“Dow Chemical Co. doesn’t owe you a profit,” Tom Langan, a risk management consultant with WTL Trading Inc., told attendees. “They may benefit more from shale gas more than you but you can use the futures market to your advantage. How cheap does natural gas have to be before you buy some or you buy a call option against it years ahead?”

Another bright spot is that the raw material will continue to be produced in the United States, which bodes well for film and sheet makers, according to Peter Schmitt, managing director of Montesino Associates LLC.

Risky business

Dealing with cost volatility is a critical part of managing a plastics business. Variations in resin pricing affect costs and earnings and make hedging a tempting new tool.

“We don’t want to look at everything like a nail and hammer,” VanPutte said. “We want to have a screwdriver for when we need it.”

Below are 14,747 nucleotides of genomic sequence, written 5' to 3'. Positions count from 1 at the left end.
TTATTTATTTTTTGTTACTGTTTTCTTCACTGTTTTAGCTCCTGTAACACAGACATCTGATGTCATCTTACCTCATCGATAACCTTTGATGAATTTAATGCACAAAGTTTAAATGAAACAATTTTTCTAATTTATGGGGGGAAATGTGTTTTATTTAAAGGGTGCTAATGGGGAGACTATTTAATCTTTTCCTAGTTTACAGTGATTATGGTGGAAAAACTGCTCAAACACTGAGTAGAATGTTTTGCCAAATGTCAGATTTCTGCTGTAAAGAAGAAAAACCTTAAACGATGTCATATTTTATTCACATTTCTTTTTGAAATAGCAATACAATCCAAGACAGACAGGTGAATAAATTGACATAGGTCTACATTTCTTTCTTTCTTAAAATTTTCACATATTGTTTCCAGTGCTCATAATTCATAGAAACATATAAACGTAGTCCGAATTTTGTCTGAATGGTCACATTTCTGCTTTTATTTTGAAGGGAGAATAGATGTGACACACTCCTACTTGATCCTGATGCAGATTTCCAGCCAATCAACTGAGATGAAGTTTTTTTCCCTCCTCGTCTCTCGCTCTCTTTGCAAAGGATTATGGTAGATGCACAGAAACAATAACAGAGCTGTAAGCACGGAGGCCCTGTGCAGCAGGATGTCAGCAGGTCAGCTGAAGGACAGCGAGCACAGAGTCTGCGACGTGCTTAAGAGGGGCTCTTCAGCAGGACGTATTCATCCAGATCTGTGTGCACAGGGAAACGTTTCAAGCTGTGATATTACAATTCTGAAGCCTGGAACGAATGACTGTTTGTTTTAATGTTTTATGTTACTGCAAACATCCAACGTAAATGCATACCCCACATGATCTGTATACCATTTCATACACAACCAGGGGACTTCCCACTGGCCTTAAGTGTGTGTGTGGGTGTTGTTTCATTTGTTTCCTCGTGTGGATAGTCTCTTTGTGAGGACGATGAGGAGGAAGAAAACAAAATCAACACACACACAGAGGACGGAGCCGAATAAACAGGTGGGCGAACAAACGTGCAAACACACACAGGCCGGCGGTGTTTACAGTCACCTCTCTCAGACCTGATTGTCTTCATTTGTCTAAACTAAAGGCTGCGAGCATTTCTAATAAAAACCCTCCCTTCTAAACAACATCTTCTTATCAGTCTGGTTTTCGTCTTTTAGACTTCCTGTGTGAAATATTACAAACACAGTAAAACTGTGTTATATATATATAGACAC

However, using hedging to stabilize prices brings another risk. If you hedge and the market drops, you could be vulnerable to an unhedged competitor.

“They rode the rollercoaster down and now they’re nipping at your heels,” VanPutte said. “You could look back in hindsight and say man if I hadn’t hedged, my average costs would be lower. I would have been better off if I didn’t hedge.”

To be successful, he recommends creating a methodical program with specific guidelines, strategy and scope that gives authority to accomplish the intended goals.

VanPutte also urges use of caution and common sense to determine the best time to use the hedging tool.

“It’s not a panacea,” he said. “We should be using it in concert with our sales strategy, with our purchasing strategy, with our manufacturing strategy. Put all four together for the best case for your business.”